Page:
As the Woodrow Wilson Foundation put it, the coneflower "resembles a black-eyed susan dipped in raspberry juice." Coneflowers are becoming popular in gardens for their bright color, pest-free nature and their ability to thrive on neglect. However, gardeners did not originally celebrate coneflowers for their color and toughness; the perennial was, first and foremost, a medicinal crop.
Coneflowers attract butterflies.
Coneflowers are a family of plants under the scientific name Echinacea. The perennial has narrow, toothed leaves and large, long-petaled flowers from June until October. The flower colors can be white, pink or purple and are carried singly on tall stems, the stems often reaching 4 feet high. The brown to orange center of the flower is made of multiple florets in an upright cone shape, giving the flower its common name. The scientific name means ‘hedgehog’ in Greek, referring to the prickly cone.
Herbalists use both buds and roots.
The Native Americans used coneflower plants for toothache, colds, sore throats and as an analgesic. In the 1870s, a patent medicine salesman named H. C. F. Meyer marketed a coneflower concoction as a cure for pain, disease and snakebites, becoming one of the first snake-oil salesmen. The medical community took notice and began serious study of the coneflower.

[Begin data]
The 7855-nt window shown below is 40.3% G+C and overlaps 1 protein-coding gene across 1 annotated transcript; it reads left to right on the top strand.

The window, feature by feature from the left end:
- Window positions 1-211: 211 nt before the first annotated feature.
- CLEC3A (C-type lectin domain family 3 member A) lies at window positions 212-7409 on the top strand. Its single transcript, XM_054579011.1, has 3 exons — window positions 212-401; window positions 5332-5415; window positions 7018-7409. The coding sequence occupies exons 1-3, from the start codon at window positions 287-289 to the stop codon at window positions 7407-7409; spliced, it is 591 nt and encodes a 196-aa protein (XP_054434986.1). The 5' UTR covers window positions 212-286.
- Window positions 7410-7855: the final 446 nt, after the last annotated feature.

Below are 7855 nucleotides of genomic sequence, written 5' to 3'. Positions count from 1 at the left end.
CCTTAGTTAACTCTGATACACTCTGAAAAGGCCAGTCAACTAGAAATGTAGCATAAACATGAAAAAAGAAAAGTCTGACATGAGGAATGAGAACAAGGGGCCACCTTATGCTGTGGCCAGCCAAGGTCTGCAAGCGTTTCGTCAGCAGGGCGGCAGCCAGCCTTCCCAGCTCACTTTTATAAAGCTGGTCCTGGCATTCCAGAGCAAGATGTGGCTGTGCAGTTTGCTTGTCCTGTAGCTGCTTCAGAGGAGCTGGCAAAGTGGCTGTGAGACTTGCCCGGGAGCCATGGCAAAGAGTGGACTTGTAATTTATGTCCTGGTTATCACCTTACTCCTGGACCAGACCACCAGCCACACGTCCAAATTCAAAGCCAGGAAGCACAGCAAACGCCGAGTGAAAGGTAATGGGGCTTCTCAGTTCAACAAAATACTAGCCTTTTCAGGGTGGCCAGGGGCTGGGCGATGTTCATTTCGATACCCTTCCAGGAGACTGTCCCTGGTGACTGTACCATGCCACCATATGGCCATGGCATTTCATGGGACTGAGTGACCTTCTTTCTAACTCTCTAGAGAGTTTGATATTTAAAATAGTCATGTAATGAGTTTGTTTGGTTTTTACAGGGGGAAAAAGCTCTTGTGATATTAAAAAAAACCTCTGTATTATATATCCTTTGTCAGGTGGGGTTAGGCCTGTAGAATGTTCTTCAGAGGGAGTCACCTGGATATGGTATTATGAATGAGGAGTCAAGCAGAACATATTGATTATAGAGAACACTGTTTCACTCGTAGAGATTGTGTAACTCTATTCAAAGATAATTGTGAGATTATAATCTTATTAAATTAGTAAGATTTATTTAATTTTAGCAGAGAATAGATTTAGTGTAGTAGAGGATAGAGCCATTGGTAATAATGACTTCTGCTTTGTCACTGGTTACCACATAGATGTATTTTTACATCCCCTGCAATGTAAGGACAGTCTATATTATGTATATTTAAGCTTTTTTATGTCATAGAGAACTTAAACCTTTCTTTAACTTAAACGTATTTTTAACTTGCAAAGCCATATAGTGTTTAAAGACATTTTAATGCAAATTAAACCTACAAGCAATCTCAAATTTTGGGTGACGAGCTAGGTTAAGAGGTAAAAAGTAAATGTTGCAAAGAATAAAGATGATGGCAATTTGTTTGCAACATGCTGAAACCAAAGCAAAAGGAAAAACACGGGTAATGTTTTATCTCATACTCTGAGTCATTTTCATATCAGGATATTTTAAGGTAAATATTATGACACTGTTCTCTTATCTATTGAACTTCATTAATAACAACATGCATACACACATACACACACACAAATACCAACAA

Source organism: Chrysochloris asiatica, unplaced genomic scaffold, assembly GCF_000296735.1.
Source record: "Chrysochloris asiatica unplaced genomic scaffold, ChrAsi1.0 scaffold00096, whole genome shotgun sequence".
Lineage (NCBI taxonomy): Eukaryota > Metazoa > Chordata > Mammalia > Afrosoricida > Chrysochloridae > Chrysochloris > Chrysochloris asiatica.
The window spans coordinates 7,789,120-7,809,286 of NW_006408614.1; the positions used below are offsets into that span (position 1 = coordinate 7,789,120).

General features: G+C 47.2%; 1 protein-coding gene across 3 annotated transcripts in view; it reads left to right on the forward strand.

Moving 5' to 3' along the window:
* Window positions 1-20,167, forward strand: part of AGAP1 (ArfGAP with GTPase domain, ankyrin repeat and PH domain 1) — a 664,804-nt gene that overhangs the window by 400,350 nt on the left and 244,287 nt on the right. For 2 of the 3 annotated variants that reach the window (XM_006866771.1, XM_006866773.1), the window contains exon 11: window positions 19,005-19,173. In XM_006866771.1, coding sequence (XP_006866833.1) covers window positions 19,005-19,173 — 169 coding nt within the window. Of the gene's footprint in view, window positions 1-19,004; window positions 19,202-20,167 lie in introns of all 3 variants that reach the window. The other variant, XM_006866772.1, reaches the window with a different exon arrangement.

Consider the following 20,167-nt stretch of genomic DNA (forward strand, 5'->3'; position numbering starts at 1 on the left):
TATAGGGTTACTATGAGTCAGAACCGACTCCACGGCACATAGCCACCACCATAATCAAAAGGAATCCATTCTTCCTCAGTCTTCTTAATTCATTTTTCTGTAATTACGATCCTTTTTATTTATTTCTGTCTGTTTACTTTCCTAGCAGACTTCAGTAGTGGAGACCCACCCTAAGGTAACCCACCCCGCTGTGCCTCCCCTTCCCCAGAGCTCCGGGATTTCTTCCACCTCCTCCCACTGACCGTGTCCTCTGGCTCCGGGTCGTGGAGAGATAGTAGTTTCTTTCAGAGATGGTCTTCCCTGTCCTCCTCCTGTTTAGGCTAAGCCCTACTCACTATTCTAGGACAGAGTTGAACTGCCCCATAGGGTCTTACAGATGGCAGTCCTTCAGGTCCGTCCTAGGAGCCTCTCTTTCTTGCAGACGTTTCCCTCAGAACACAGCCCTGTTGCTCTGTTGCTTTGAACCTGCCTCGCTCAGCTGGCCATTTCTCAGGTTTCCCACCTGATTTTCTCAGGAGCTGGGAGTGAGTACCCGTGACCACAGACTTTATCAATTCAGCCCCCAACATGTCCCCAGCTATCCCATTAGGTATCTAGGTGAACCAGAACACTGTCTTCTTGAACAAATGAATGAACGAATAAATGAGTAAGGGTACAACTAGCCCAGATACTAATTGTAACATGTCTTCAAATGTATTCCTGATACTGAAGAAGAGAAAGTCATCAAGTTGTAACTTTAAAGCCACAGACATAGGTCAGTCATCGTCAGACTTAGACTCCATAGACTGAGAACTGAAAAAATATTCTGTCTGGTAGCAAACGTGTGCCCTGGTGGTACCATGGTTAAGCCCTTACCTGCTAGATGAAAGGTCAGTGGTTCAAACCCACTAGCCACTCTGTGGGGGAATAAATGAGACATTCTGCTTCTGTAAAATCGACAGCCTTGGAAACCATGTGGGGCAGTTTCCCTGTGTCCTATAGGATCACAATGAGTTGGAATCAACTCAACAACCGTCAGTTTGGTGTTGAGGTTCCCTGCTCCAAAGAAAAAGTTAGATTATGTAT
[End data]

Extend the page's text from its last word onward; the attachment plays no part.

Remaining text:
Herbal companies market echinacea as a cold remedy.
Coneflower’s (Echinacea purpurea) medicinal popularity began in Europe instead of its native North America. Dr. Gerhard Madaus, a German herbalist, harvested the seeds of Echinacea purpurea during a visit to the United States, mistaking the plant for Echinacea angustifolia. After studying the plant, European herbalists commonly prescribed Echinacea purpurea to support the immune system until the onset of antibiotics. Consumers still use prepared Echinacea extracts as a cold remedy, energy booster and for general well-being. Because of the supplement’s popularity, illegal harvesters damage wild populations of coneflower, digging and selling the roots.
Coneflowers are prairie natives and prefer dry, average soils and sunny exposures. Too much water kills the otherwise tough perennials. Plant seeds in fall, as the seeds require 90 days of cold to germinate. Divide coneflowers every five years. Herbalists harvest coneflower roots in autumn when the plant is 3 years old and dry the newly-opened summer flowers.
Black-eyed susans complement purple coneflowers.
‘Coneflower’ is the common name for Echinacea, but other plants claim the name as well. Western coneflower (Rudbeckia occidentalis ‘Black Beauty’) has only a tall central cone, bare of surrounding petals. Gardeners regionally call black-eyed susan (Rudbeckia fulgada), another drought-resistant garden perennial with bright yellow petals, a coneflower.